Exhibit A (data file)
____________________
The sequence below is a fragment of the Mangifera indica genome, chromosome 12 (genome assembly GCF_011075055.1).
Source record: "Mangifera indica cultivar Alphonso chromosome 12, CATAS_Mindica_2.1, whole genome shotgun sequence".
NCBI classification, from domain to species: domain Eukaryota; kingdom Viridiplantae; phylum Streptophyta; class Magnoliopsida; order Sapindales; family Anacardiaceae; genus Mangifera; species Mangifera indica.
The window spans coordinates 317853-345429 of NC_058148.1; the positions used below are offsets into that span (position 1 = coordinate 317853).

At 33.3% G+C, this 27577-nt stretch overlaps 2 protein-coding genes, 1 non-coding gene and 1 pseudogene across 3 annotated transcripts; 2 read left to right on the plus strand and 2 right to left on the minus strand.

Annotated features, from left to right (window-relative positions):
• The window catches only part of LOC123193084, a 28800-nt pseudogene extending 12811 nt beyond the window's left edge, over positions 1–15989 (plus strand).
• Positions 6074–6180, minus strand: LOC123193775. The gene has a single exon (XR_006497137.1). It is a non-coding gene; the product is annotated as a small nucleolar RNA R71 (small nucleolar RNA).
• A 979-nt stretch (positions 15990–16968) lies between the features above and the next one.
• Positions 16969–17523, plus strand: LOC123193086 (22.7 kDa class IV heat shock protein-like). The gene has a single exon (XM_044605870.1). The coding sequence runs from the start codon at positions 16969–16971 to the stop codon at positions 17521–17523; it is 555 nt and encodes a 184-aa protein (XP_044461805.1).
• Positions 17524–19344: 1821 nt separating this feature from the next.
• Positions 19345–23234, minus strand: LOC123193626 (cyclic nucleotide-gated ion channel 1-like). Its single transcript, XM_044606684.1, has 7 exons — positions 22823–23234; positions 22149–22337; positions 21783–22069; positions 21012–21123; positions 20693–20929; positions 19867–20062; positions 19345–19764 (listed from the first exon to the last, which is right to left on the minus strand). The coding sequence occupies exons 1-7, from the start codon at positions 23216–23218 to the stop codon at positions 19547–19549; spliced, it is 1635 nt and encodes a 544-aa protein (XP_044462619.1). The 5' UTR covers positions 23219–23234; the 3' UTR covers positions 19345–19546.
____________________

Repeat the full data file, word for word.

The sequence below is a fragment of the Mangifera indica genome, chromosome 12 (genome assembly GCF_011075055.1).
Source record: "Mangifera indica cultivar Alphonso chromosome 12, CATAS_Mindica_2.1, whole genome shotgun sequence".
NCBI classification, from domain to species: domain Eukaryota; kingdom Viridiplantae; phylum Streptophyta; class Magnoliopsida; order Sapindales; family Anacardiaceae; genus Mangifera; species Mangifera indica.
The window spans coordinates 317853-345429 of NC_058148.1; the positions used below are offsets into that span (position 1 = coordinate 317853).

At 33.3% G+C, this 27577-nt stretch overlaps 2 protein-coding genes, 1 non-coding gene and 1 pseudogene across 3 annotated transcripts; 2 read left to right on the plus strand and 2 right to left on the minus strand.

Annotated features, from left to right (window-relative positions):
• The window catches only part of LOC123193084, a 28800-nt pseudogene extending 12811 nt beyond the window's left edge, over positions 1–15989 (plus strand).
• Positions 6074–6180, minus strand: LOC123193775. The gene has a single exon (XR_006497137.1). It is a non-coding gene; the product is annotated as a small nucleolar RNA R71 (small nucleolar RNA).
• A 979-nt stretch (positions 15990–16968) lies between the features above and the next one.
• Positions 16969–17523, plus strand: LOC123193086 (22.7 kDa class IV heat shock protein-like). The gene has a single exon (XM_044605870.1). The coding sequence runs from the start codon at positions 16969–16971 to the stop codon at positions 17521–17523; it is 555 nt and encodes a 184-aa protein (XP_044461805.1).
• Positions 17524–19344: 1821 nt separating this feature from the next.
• Positions 19345–23234, minus strand: LOC123193626 (cyclic nucleotide-gated ion channel 1-like). Its single transcript, XM_044606684.1, has 7 exons — positions 22823–23234; positions 22149–22337; positions 21783–22069; positions 21012–21123; positions 20693–20929; positions 19867–20062; positions 19345–19764 (listed from the first exon to the last, which is right to left on the minus strand). The coding sequence occupies exons 1-7, from the start codon at positions 23216–23218 to the stop codon at positions 19547–19549; spliced, it is 1635 nt and encodes a 544-aa protein (XP_044462619.1). The 5' UTR covers positions 23219–23234; the 3' UTR covers positions 19345–19546.